Start CPR Circulation Airway Breathing Defibrillation (AED only) Obtain the Crash Cart/AED Remove extra furniture from the room Unit Secretary will: Page Chaplain for Family support Call attending MD Chart to Room After establishing unresponsiveness: Start chest compressions per new BLS guide lines. Then what? Place your finger on the carotid artery and check for a pulse. And look if chest rises Second responder will bring in emergency equipment to be brought to the room. Where do we find the emergency equipment? On the crash cart. The second responder then begins two person CPR with the first responder. The code blue team should arrive within 2-3 minutes of calling the code or sooner. If the coding patient is in a room with another patient move that patient to another room. The code team will need the chart so it must be with the patient.

8 Once the code team arrives
Do not stop CPR when the first team member arrives Continue until someone is ready to take over Once the code blue team arrives advanced cardiac life support protocols are initiated. Each team member has a specific job. Go to next slide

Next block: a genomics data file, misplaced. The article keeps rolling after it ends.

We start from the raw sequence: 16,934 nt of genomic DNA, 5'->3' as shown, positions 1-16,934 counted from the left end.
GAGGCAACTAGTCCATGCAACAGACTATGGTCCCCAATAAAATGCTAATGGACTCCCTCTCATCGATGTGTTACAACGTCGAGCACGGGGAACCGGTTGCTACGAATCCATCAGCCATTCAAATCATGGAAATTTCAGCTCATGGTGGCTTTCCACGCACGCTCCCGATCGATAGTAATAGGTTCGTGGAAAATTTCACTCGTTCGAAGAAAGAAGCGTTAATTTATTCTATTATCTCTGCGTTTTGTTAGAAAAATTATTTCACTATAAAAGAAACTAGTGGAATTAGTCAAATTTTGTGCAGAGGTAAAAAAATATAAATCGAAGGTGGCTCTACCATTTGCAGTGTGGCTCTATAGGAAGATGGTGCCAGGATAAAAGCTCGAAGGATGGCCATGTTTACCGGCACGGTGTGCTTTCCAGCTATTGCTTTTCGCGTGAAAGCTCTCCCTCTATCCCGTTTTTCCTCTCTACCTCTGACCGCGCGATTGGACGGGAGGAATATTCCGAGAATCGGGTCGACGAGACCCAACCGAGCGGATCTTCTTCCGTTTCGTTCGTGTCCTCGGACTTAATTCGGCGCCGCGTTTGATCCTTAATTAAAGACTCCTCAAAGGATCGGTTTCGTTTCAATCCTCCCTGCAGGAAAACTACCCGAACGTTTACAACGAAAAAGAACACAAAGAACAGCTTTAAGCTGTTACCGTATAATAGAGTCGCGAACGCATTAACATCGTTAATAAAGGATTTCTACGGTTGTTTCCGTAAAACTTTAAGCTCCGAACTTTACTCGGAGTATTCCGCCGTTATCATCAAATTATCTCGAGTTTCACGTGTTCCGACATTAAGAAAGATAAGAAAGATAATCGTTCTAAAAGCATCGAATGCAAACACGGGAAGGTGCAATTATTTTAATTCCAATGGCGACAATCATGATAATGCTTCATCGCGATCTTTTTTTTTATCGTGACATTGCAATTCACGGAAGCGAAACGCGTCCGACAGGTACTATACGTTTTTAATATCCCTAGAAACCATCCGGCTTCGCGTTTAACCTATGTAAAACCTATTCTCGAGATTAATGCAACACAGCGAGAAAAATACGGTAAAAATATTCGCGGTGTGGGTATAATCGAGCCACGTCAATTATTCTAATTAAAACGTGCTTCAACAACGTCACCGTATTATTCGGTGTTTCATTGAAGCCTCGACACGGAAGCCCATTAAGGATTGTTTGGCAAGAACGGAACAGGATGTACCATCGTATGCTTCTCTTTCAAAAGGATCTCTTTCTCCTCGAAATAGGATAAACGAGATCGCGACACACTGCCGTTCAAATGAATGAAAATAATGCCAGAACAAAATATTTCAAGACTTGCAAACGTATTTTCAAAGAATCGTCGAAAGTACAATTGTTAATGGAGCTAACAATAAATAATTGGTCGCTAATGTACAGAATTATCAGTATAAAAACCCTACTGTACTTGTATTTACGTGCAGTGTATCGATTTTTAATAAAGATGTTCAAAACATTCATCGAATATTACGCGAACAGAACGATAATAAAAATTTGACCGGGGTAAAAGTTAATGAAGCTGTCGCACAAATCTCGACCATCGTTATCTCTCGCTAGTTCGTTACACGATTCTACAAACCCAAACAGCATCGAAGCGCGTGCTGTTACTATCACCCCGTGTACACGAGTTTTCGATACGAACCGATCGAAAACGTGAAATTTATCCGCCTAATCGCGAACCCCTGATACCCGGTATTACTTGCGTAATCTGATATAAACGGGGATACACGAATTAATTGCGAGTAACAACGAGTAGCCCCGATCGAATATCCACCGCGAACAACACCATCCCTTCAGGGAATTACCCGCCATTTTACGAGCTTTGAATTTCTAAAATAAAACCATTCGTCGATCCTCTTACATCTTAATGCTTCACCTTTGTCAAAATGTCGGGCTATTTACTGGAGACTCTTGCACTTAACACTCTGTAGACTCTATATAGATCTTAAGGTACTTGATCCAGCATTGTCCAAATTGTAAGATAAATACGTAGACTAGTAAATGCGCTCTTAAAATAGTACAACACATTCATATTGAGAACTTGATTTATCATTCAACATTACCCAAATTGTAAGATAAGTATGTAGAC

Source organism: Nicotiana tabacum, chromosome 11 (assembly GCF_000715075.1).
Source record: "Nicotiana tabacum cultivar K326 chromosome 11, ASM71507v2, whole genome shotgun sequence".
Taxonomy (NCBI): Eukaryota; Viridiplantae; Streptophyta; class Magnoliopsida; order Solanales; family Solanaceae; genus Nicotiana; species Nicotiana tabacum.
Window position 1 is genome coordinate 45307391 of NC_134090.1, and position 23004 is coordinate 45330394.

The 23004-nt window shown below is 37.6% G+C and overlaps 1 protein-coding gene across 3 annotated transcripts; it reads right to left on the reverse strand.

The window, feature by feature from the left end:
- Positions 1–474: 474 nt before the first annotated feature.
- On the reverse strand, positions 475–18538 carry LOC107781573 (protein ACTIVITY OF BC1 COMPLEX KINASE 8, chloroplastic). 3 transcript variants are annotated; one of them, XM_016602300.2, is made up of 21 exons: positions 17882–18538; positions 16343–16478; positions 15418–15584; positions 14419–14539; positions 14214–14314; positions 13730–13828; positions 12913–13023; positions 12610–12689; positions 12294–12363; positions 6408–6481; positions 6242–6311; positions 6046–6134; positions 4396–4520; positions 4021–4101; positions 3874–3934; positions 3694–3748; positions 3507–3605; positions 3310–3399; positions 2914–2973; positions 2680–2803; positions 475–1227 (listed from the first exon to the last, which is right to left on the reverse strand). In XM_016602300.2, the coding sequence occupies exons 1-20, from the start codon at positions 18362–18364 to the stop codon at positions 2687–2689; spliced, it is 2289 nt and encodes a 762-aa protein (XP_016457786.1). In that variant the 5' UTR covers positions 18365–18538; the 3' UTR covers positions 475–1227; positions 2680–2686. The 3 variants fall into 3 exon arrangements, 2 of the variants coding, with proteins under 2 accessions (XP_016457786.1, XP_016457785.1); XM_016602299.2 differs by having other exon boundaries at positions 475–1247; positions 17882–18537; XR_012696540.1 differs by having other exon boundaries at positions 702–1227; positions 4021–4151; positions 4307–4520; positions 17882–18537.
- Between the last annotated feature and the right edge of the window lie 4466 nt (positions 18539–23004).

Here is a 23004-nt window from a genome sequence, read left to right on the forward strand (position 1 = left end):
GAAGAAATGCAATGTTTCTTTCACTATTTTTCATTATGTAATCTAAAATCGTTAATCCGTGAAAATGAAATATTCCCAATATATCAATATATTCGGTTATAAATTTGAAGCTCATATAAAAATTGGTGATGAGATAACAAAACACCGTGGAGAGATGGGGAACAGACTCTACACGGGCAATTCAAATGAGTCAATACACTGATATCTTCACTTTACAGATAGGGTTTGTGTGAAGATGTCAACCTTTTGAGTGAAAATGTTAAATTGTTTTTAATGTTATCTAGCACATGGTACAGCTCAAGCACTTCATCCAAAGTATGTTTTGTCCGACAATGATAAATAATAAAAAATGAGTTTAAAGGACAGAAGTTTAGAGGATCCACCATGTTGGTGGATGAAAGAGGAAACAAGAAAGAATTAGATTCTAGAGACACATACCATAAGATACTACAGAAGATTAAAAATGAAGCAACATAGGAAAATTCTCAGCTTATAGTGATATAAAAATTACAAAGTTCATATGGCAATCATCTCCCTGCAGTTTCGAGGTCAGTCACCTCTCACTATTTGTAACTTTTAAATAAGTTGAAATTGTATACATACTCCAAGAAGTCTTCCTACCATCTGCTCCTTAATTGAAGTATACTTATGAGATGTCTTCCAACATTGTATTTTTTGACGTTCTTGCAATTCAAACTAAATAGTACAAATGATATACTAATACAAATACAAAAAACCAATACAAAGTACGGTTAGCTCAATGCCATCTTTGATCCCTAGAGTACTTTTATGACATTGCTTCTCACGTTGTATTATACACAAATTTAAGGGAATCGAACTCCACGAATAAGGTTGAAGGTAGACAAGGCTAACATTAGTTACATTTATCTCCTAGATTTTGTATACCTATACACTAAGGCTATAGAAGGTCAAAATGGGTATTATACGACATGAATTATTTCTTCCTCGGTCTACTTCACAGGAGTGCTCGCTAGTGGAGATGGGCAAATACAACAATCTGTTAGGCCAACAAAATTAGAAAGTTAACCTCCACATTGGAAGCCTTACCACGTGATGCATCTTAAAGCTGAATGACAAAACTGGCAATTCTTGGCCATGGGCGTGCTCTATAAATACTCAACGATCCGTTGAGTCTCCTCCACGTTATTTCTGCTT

9 Code Team & Their Roles Hospitalist or ER doctor– team leader – intubation, gives orders Critical Care Nurse – gives meds Supervisor / Staff nurse – documents Respiratory therapist – assists respirations, may intubate as well Lab – ABG, BMP, CBC NA –CPR, brings crash cart and chart, help with other patients Chaplain - assist with taking family to quiet location Student – CPR, observation Members of the code team: ED MD or other responding MD, ICU nurse, unit supervisor, staff nurse, RT, Lab, CNA, chaplain, security Team Leader: Usually a physician directs and coordinates the resuscitation efforts, but an ACLS certified nurse can run a code until the physician arrives. The team leader usually stands at the foot or head of the bed. She needs a clear view of the patient to make sure that procedures and assessments are performed rapidly and accurately. Defibrillator Operator: A physician or ACLS nurse actually delivers the shock. Most victims of cardiac arrest die of lethal arrhythmias. Rapid defibrillation is the key to survival. AEDs in hospitals. Intubationist: This is usually a physician or respiratory therapist. Assist with setting up of equipment and having suction available. Medication Nurse: Establishes and maintain IV lines, calculate drug dosages, prepare and administer drugs and fluids. Staff nurse: give info to MD (next slide), documentation Lab, CNA, chaplain, student